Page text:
Everyday maths 1 (Wales)
Everyday maths 1 (Wales)

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Everyday maths 1 (Wales)

3 Fractions

Described image
Figure 10 Looking at fractions

What is a fraction?

A fraction is defined as a part of a whole. So for example one divided by three, or ‘one third’, is one part of three parts, all of equal size.

Described image
Figure 11 Presenting a fraction: one third

Fractions are an important feature of everyday life. They could ensure that you get the best deal when shopping – or that you receive the largest slice of pizza! As you go through this section, you’ll see how fractions could be used when you are shopping or within the workplace.

Fractions are related to decimals and percentages, which you’ll look at in the sections that follow this one.

This section will help you to:

  • order and compare fractions
  • identify equivalencies between fractions
  • calculate parts of whole quantities and measurements (e.g. calculate discounts in sales).

Please look at the following example before you carry out the activity:

A half can be written as one divided by two, i.e. one of two equal parts.

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Figure 12 Presenting a fraction: one half

A quarter can be written as one divided by four, i.e. one of four equal parts.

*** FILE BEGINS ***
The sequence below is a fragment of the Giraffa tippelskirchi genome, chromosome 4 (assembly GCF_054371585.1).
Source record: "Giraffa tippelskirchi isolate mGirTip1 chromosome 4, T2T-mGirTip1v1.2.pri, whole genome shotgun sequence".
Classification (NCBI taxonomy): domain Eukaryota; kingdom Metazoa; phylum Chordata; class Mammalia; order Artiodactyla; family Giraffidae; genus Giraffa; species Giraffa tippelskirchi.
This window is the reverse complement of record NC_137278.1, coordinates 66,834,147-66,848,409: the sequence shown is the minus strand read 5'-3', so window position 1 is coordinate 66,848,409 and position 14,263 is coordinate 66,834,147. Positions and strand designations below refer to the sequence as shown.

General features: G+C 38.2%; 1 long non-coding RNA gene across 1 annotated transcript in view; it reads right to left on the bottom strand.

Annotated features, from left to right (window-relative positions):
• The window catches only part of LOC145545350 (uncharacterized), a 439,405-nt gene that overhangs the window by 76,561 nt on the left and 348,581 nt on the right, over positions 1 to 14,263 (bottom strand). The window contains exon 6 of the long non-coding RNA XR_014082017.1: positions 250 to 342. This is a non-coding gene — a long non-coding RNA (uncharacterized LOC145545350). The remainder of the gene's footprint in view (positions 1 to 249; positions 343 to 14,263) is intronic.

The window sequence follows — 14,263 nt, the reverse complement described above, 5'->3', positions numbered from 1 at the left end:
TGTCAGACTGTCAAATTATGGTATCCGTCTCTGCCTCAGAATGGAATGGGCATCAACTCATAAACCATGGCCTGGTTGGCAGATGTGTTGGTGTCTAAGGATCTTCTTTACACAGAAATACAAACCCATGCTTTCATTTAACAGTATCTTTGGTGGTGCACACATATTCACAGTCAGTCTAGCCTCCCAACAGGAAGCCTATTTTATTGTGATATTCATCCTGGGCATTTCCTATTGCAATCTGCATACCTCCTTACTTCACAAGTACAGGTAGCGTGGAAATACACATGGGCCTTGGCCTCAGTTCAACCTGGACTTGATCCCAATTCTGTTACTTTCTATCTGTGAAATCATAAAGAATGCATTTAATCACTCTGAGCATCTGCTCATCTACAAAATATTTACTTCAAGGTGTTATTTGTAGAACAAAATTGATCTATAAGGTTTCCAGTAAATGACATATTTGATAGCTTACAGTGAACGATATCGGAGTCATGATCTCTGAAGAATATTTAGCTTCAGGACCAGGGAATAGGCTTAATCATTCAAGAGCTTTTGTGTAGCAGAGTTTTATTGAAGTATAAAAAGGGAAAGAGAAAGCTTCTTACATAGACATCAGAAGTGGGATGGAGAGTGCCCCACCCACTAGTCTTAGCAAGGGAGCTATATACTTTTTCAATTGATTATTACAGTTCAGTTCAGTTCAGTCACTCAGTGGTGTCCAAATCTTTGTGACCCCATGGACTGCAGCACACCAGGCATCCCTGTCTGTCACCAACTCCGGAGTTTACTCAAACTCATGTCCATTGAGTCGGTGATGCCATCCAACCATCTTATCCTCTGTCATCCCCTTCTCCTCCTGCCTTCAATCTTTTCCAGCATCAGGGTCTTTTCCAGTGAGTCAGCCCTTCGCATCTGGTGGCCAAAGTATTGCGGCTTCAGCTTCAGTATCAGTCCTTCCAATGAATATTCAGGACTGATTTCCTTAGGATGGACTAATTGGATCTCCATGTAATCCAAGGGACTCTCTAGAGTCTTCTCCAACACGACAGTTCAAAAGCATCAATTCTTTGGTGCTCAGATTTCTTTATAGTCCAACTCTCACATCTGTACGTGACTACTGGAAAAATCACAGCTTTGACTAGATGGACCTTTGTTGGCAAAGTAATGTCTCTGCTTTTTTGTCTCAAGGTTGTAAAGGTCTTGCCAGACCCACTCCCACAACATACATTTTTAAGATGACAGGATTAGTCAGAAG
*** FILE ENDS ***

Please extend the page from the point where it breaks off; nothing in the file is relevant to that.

Described image
Figure 13 Presenting a fraction: one quarter

An eighth can be written as one divided by eight, i.e. one of eight equal parts.

Described image
Figure 14 Presenting a fraction: one eighth

Hint: The top of the fraction is called the numerator. The bottom of the fraction is called the denominator. Any fraction with a 1 on the top is called a ‘unit fraction’, so one divided by two, one divided by three and one divided by 12, for example, are all unit fractions.

A fraction may not have a 1 on the top. For example, two divided by three means ‘two out of three parts’, or ‘two thirds’.

Described image
Figure 15 Presenting a fraction: two thirds

Example: Where there’s a will, there’s a fraction

Lord Walton draws up a will to decide who will inherit the family estate. He proposes to leave one divided by two of the estate to his son, one divided by three to his daughter and one divided by six to his brother.

  1. Who gets the biggest share?
  2. Who gets the smallest share?

Method

When numerators of fractions are all 1, the larger the denominator of the fraction, the smaller the fraction.

Looking at the example above, the fractions can be put in order of size starting from the smallest:

one divided by six, one divided by three, one divided by two

So:

  1. The biggest share (one divided by two) goes to his son.
  2. The smallest share (one divided by six) goes to his brother.

If you’re asked to arrange a group of fractions into size order, it’s sometimes helpful to change the denominators to the same number. This can be done by looking for the lowest common multiple – that is, the number that all of the denominators are multiples of.

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